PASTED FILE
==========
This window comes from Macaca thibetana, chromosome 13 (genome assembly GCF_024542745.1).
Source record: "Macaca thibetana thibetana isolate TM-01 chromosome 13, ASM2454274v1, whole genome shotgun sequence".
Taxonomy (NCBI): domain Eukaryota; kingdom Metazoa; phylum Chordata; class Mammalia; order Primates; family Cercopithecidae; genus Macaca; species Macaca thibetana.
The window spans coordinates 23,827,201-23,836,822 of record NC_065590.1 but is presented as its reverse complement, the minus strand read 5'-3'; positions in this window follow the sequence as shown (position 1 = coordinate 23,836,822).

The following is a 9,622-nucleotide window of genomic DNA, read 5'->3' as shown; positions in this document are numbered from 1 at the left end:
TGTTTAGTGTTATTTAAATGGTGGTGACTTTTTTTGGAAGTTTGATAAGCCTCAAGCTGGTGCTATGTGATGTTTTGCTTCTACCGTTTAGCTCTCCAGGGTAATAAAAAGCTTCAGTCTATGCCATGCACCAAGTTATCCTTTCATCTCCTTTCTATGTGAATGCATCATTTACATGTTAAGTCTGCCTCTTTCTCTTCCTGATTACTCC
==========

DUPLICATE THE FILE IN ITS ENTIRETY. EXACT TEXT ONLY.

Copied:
This window comes from Macaca thibetana, chromosome 13 (genome assembly GCF_024542745.1).
Source record: "Macaca thibetana thibetana isolate TM-01 chromosome 13, ASM2454274v1, whole genome shotgun sequence".
Taxonomy (NCBI): domain Eukaryota; kingdom Metazoa; phylum Chordata; class Mammalia; order Primates; family Cercopithecidae; genus Macaca; species Macaca thibetana.
The window spans coordinates 23,827,201-23,836,822 of record NC_065590.1 but is presented as its reverse complement, the minus strand read 5'-3'; positions in this window follow the sequence as shown (position 1 = coordinate 23,836,822).

The following is a 9,622-nucleotide window of genomic DNA, read 5'->3' as shown; positions in this document are numbered from 1 at the left end:
TGTTTAGTGTTATTTAAATGGTGGTGACTTTTTTTGGAAGTTTGATAAGCCTCAAGCTGGTGCTATGTGATGTTTTGCTTCTACCGTTTAGCTCTCCAGGGTAATAAAAAGCTTCAGTCTATGCCATGCACCAAGTTATCCTTTCATCTCCTTTCTATGTGAATGCATCATTTACATGTTAAGTCTGCCTCTTTCTCTTCCTGATTACTCC